Christine:              And someone said, "What about the Coretta Scott King Awards?" And one of the librarians said, "That's not a major award. We have to vote on that separately." And then committee members began to complain that that would then cut the yield of books that deserved to be a notable by having to include them. I was sitting there with a librarian who had been on a Caldecott committee and a Sibert committee, and she had been recording the session, because my book was being discussed. And she put the microphone away, and she said, "That was the most demoralizing thing I've ever heard."

Christine:              We were sharing a room, and I had flown in special for that. And I just said, "But it confirms everything that you have told me for years and other librarians have told me for years, which is major committees have always said, "We don't have to vote on this book because those people have their own awards. So if that's the climate that African Americans are working in ... And then what you see is the committee is recreating the same problem by saying that from inception 78% of the winners and 80% of the honors are gonna go to guys. And in many cases, it's the same men.

Christine:              So what happens is we had a group of African American authors who would meet quietly online to talk about the difference between what is happening to us in publishing and what is really happening behind the scenes, what publishers say. And almost universally the comments we were getting from authors all commercially published is that the responses they were getting to new manuscripts is, "We already have one on the list." And we were saying, "But you don't say 'We already have a white person on the list.'"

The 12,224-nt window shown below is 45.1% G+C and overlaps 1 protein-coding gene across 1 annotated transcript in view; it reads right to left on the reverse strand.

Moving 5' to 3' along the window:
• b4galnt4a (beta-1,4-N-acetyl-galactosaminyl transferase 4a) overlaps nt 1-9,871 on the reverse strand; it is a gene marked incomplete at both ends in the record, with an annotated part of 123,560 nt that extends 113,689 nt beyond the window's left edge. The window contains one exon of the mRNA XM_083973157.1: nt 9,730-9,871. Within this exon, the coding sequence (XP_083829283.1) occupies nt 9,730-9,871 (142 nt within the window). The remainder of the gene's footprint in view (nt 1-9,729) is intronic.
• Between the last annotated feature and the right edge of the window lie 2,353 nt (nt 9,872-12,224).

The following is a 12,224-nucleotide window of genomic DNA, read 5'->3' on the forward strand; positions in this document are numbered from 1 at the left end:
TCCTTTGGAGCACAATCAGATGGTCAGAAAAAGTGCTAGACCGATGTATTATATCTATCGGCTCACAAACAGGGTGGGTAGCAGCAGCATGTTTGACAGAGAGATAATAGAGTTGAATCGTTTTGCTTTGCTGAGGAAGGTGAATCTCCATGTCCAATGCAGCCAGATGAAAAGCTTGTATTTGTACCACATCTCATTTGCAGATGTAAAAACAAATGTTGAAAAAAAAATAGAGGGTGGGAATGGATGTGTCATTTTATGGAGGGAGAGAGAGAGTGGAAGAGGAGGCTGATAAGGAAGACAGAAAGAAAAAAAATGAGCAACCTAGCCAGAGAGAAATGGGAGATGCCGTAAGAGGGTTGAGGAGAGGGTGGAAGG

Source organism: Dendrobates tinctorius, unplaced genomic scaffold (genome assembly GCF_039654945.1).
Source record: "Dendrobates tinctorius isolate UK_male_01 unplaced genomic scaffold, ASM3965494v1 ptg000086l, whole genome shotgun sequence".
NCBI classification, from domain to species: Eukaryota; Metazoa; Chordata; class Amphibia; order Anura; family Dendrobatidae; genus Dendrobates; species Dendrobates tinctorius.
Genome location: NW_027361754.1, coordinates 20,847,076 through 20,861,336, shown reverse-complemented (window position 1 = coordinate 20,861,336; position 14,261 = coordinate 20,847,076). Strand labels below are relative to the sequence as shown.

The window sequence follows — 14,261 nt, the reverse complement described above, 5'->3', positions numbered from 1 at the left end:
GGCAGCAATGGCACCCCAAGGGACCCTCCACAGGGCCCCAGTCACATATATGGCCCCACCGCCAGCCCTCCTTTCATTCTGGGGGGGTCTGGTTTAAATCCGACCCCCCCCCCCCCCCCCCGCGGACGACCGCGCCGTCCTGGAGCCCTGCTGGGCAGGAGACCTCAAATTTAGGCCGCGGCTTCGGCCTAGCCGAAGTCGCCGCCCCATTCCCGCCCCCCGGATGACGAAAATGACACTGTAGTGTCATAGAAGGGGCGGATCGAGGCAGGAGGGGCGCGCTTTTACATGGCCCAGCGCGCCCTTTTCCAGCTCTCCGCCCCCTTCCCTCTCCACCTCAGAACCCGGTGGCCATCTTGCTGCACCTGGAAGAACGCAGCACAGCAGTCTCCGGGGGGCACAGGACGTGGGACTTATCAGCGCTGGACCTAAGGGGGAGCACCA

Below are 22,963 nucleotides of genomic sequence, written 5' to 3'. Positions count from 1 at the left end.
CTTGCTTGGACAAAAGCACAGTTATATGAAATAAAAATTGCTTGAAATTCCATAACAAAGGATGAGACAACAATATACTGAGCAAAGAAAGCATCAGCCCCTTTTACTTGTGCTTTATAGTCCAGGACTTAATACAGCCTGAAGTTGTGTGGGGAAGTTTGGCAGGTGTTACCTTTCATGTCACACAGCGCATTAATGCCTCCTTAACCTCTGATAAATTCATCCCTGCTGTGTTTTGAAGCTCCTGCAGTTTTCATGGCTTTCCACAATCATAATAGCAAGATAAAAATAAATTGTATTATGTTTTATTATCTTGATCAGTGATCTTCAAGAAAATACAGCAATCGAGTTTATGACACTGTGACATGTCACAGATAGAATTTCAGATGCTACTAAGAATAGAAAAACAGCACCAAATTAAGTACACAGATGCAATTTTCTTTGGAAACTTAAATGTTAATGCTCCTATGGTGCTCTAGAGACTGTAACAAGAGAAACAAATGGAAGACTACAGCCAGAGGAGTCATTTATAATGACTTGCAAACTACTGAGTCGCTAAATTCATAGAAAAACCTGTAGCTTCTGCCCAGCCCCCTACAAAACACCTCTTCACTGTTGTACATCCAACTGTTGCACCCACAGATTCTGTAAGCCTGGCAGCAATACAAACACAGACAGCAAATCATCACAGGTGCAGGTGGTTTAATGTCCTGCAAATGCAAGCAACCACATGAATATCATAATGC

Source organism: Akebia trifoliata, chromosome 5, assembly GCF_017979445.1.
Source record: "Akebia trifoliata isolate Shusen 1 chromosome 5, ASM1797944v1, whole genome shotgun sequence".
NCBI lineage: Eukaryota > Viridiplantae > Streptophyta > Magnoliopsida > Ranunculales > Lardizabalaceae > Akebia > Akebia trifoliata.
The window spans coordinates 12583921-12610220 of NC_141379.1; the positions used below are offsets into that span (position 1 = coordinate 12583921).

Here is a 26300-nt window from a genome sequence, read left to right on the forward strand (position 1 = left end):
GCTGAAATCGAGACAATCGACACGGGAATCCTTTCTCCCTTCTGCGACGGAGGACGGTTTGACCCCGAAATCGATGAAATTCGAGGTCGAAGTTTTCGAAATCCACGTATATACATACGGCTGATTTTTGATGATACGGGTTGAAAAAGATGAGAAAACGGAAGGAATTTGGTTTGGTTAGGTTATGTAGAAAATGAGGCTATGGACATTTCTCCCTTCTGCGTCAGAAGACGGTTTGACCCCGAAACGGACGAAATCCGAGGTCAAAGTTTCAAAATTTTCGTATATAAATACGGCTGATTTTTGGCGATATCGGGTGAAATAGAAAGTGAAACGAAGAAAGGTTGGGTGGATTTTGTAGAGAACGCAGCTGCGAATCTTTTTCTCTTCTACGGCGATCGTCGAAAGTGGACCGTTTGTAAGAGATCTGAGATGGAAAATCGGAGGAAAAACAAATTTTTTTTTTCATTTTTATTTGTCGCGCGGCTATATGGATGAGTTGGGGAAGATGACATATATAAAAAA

Jacqueline:           No. That's nuts. There is no comparable.

Christine:              You know? [crosstalk 00:22:09]. Wait, we already have an Asian person on the list. We already have a black person on the list. So it then further creates the climate in which you have no opportunities to get awards if you can't get a contract. And for those few who do get a contract, they become the go-to for every other publisher. So yay for them. It doesn't take away from their talent at all.

Jacqueline:           Right. Exactly. But it tightens and narrows the field for everybody else, because it just focuses on these very few.

Christine:              Yeah. Yeah. And the fact that the committee has not noticed is a problem.